The Cosmic Christ: Week 2
One Great Act of Giving Birth
Wednesday, November 2, 2016
(All Souls’ Day)
Humanity alone is called to assist God. Humankind is called to co-create. —Hildegard of Bingen 
For of his fullness we have all received, grace upon grace. —John 1:16, NASB
The Greek word here for “fullness” is pleroma, which Paul also uses in his writings (see Ephesians 1:23, 3:19; Colossians 2:9) to describe a historical unfolding. It is an early hint of what we now call evolutionary development, the idea that history, humanity, and yes, even God are somehow growing and coming to a divine fullness. And we are always in on the deal. What hope and meaning this gives to all life!
In his letter to the church in Rome, Paul writes: “From the beginning until now, the entire creation, as we know, has been groaning in one great act of giving birth” (Romans 8:22, JB). This view of creation is very feminine, by the way; maybe that is why men historically were so opposed to it. Just that line should be enough to justify the theory of evolution for Christians. Wouldn’t it make sense that God would give such autonomy and freedom and grace to creation to continue self-creating, just as any mother or father desires for their children?
Creation did not happen once by a flick of the divine hand and now it’s slowly winding down toward Armageddon and tragic Apocalypse (which is the hopeless universe inside of which many fundamentalists live). Creation is in fact a life-generating process that’s still happening and winding up! We now know the universe is still expanding—and at an ever faster rate, which means that we are a part of creating God’s future. That is what Love always does for all that it loves (see Romans 8:28, in fact most of Romans 8). What a different future than one of a threatening courtroom scene or an eternal torture chamber for the bad guys (as if we are not bad guys too!).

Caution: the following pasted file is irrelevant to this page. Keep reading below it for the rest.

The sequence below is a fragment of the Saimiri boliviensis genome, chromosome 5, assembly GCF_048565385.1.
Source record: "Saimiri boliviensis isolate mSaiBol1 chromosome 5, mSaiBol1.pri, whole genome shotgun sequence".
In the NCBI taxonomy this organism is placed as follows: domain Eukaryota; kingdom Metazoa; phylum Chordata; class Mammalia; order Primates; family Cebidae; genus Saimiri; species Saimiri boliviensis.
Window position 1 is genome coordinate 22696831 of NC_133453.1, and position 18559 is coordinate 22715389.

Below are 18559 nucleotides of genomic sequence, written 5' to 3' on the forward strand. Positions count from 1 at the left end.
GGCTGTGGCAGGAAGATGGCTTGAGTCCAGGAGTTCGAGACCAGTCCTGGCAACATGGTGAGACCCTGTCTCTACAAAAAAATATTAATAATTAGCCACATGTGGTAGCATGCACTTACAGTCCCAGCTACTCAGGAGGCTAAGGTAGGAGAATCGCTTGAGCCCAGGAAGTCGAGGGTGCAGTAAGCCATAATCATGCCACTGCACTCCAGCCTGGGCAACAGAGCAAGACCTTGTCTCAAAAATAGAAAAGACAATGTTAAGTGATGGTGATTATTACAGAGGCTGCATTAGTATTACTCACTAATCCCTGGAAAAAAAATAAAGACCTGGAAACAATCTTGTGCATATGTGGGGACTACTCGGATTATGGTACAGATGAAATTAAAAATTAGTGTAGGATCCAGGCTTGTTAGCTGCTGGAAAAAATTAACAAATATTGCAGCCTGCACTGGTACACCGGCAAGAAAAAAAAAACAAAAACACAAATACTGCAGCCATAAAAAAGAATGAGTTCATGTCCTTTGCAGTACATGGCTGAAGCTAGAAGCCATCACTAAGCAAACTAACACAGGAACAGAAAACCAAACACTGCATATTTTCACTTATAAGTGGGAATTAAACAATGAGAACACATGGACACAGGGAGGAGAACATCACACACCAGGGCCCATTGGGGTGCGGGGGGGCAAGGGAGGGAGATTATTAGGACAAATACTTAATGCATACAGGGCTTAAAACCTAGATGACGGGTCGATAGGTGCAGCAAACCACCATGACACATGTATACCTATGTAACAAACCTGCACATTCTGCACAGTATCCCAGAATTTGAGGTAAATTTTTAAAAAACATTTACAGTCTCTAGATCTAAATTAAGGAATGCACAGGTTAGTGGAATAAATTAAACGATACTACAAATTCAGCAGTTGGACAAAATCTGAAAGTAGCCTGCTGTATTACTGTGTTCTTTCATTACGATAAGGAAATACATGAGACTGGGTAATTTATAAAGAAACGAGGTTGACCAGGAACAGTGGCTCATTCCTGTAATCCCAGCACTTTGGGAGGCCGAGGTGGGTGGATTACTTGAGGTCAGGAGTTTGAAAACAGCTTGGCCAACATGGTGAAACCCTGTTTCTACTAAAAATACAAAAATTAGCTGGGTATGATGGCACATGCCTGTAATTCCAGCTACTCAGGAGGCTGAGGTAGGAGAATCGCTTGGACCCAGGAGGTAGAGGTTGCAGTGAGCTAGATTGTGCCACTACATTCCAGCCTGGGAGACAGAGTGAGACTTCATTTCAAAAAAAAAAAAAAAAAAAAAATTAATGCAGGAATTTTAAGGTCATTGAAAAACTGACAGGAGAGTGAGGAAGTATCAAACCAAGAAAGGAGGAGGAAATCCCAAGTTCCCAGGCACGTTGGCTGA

Humanity is creation come to consciousness and freedom (although many humans are still quite unconscious). Animals “know,” even bread and wine “know” what they are, but we humans also know that we know, and that is a huge leap forward. The French Jesuit geologist and paleontologist, Pierre Teilhard de Chardin (1881-1955), shared these inspired words: “‘The world is still being created, and it is Christ who is reaching his fulfillment in it.’ When I heard and understood that saying, I looked around and I saw, as though in an ecstasy, that through all nature I was immersed in God.”  That was full consciousness!
The common Christian understanding that Jesus came to save us by a cosmic evacuation plan is really very individualistic, petty, and even egocentric. It demands no solidarity with anything except oneself. We whittled the great Good News down into what Jesus could do for us personally and privately, rather than God inviting us to participate in God’s universal creative work.
Instead of believing that Jesus came to personally fulfill you privately, how about trusting that you are here to fulfill Christ? To take your small but wonderful part in what Thomas Merton calls “The General Dance.”  That more than enough fulfills you without even trying to “get fulfilled.” You are a part of this movement of an ever-growing Cosmic Christ that is coming to be in this “one great act of giving birth.”
Gateway to Silence:
Christ has died. Christ is risen. Christ will come again.
 Gabriel Uhlein, Meditations with Hildegard of Bingen (Santa Fe, NM: Bear & Co., 1985), 106.
 Pierre Teilhard de Chardin, “Cosmic Life,” Writings in Time of War (London: Collins, and New York: Harper and Row, 1968), 60.
 Thomas Merton, New Seeds of Contemplation (Boston: Shambhala, 2003), chapter 39.
Adapted from Richard Rohr, Christ, Cosmology, & Consciousness: A Reframing of How We See (CAC: 2010), MP3 download.